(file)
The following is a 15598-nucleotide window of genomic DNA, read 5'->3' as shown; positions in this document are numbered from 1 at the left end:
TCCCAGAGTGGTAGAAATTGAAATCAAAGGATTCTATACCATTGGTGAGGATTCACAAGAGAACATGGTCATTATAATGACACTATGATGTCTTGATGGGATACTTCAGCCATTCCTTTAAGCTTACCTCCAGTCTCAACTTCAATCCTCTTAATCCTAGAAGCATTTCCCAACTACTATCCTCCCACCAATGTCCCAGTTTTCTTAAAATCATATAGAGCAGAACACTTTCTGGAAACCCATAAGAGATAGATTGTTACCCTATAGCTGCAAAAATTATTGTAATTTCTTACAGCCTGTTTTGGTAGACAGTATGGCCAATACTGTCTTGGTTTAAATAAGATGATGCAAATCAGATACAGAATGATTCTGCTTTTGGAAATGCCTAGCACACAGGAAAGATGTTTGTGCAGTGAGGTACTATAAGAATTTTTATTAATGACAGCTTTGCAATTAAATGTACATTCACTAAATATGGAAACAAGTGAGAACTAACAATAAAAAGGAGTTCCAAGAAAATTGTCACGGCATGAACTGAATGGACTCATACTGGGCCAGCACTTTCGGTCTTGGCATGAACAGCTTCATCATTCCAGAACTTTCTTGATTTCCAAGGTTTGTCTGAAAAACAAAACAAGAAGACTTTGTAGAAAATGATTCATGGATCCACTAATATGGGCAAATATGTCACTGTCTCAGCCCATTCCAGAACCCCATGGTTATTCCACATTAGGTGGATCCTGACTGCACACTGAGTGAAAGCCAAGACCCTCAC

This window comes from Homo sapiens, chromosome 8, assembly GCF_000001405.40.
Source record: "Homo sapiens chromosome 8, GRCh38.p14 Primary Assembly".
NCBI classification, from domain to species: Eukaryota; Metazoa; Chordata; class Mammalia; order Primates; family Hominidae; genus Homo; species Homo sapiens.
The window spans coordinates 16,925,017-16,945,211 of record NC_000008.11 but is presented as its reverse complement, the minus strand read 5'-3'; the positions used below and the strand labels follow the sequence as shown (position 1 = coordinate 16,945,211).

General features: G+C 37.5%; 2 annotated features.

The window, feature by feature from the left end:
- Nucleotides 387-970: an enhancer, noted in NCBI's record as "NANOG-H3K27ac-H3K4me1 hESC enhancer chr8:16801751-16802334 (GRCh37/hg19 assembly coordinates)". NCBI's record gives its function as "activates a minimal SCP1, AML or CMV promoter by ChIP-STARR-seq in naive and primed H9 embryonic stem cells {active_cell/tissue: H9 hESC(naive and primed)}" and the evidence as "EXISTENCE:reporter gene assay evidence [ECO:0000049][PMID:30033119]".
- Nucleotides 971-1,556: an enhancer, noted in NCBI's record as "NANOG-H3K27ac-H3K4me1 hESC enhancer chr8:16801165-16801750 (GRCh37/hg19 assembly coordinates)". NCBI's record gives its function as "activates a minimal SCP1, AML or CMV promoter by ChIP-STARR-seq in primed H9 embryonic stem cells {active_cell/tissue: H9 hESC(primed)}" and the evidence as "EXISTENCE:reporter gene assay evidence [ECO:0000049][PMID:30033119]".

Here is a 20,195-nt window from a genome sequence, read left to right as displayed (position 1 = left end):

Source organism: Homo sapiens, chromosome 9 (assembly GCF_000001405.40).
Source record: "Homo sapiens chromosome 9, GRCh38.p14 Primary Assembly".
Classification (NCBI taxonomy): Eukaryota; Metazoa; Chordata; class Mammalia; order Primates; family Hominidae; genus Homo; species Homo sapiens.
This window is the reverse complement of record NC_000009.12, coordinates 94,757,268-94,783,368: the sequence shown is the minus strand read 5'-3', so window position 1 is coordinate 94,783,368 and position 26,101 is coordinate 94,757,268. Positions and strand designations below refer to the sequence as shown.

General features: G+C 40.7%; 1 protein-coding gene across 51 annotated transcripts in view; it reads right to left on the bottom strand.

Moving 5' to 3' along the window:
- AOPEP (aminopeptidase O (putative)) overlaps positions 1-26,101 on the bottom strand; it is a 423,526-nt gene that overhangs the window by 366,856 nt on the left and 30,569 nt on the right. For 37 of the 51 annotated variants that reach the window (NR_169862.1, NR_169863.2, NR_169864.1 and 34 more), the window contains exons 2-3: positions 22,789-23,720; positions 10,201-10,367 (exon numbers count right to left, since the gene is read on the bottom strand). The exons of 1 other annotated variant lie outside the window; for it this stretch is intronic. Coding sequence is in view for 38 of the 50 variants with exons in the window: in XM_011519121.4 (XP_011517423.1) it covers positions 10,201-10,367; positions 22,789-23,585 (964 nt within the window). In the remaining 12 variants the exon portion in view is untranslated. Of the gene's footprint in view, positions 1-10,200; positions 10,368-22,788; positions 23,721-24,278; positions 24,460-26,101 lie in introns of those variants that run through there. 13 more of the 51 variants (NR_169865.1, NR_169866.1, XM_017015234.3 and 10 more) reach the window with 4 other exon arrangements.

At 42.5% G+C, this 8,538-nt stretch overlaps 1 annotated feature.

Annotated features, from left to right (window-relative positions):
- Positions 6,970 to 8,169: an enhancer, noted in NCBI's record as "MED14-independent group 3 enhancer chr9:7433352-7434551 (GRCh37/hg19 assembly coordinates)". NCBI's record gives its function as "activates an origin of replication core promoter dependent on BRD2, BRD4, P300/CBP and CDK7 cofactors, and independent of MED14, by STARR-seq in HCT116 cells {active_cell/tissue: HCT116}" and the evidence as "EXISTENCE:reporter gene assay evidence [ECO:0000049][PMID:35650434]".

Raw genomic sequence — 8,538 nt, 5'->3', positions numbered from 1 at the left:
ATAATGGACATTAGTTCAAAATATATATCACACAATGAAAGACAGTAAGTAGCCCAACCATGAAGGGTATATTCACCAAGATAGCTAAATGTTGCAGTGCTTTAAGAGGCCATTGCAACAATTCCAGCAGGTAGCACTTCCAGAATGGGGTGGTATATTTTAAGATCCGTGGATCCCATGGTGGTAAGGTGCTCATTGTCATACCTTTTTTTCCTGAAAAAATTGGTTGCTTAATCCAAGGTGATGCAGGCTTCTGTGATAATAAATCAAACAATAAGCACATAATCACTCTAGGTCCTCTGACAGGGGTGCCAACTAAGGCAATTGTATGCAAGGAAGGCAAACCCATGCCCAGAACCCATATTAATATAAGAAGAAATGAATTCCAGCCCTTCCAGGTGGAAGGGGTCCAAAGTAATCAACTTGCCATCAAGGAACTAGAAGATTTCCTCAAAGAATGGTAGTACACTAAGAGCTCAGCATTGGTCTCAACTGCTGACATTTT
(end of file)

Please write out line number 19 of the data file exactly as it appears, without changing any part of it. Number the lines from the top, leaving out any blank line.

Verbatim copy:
At 42.5% G+C, this 8,538-nt stretch overlaps 1 annotated feature.